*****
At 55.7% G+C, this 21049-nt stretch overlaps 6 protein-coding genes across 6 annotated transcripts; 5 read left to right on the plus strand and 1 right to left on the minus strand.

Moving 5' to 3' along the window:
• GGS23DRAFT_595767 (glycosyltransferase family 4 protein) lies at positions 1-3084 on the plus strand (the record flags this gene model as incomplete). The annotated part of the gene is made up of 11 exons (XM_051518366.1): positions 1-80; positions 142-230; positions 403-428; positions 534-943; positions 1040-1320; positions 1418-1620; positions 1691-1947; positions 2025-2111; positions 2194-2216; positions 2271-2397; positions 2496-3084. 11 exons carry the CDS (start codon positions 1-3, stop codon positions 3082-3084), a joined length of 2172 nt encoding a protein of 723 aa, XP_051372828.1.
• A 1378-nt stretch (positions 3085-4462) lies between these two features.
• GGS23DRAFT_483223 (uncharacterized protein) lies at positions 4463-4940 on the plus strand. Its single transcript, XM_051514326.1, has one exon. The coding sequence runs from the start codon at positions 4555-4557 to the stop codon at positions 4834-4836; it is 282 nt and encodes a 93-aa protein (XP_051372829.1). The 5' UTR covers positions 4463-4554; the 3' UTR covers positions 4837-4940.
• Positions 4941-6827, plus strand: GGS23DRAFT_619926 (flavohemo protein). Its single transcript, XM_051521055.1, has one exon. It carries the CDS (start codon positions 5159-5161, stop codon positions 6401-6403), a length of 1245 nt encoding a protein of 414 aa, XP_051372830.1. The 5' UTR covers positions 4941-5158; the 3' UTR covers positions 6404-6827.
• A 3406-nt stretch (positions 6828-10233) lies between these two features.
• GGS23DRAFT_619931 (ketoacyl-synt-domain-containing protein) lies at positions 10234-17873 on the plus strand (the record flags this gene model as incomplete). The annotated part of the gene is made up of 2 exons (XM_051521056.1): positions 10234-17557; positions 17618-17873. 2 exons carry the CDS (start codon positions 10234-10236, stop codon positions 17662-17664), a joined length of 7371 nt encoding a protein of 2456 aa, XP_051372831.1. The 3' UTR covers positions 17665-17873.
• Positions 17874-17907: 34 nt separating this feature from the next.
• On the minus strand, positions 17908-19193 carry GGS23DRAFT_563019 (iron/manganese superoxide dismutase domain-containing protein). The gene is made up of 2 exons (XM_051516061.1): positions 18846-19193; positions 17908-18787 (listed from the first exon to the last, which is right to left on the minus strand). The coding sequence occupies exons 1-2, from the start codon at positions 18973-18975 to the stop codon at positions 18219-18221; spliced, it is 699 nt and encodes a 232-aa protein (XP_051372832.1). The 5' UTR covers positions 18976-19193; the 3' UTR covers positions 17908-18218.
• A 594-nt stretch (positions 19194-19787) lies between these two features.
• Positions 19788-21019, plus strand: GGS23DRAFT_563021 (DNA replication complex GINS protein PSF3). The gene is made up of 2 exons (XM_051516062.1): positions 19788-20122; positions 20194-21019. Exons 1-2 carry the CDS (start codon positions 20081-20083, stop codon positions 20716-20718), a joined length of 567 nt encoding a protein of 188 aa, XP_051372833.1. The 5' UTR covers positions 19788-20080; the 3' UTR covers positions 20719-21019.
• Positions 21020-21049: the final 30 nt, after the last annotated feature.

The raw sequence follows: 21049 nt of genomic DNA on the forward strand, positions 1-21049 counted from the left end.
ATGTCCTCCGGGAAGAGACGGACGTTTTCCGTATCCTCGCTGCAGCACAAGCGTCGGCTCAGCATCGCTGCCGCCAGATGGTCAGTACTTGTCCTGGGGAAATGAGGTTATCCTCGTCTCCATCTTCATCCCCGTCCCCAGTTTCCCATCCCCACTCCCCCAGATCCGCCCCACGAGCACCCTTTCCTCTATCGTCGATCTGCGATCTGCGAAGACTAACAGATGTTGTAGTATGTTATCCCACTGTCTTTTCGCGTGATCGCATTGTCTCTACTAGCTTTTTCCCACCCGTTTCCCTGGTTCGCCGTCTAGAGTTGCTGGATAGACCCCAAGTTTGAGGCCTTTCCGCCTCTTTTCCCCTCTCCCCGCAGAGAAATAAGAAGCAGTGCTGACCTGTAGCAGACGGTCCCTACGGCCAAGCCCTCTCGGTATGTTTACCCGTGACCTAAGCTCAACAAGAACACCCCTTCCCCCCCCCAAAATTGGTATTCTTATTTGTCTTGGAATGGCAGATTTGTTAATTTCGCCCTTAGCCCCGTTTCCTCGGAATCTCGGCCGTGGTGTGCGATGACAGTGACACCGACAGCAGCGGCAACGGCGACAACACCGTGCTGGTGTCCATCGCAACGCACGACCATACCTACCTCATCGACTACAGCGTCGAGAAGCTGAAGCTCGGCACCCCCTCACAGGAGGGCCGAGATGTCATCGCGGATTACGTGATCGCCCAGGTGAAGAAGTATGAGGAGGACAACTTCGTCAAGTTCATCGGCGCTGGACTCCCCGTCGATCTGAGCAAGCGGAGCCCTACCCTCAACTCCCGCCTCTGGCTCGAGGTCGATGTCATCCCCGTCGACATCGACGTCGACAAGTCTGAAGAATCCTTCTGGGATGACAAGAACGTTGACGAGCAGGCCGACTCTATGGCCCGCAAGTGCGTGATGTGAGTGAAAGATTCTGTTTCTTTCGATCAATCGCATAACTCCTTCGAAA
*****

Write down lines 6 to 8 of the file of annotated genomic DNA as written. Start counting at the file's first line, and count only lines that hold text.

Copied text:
• Positions 4941-6827, plus strand: GGS23DRAFT_619926 (flavohemo protein). Its single transcript, XM_051521055.1, has one exon. It carries the CDS (start codon positions 5159-5161, stop codon positions 6401-6403), a length of 1245 nt encoding a protein of 414 aa, XP_051372830.1. The 5' UTR covers positions 4941-5158; the 3' UTR covers positions 6404-6827.
• A 3406-nt stretch (positions 6828-10233) lies between these two features.
• GGS23DRAFT_619931 (ketoacyl-synt-domain-containing protein) lies at positions 10234-17873 on the plus strand (the record flags this gene model as incomplete). The annotated part of the gene is made up of 2 exons (XM_051521056.1): positions 10234-17557; positions 17618-17873. 2 exons carry the CDS (start codon positions 10234-10236, stop codon positions 17662-17664), a joined length of 7371 nt encoding a protein of 2456 aa, XP_051372831.1. The 3' UTR covers positions 17665-17873.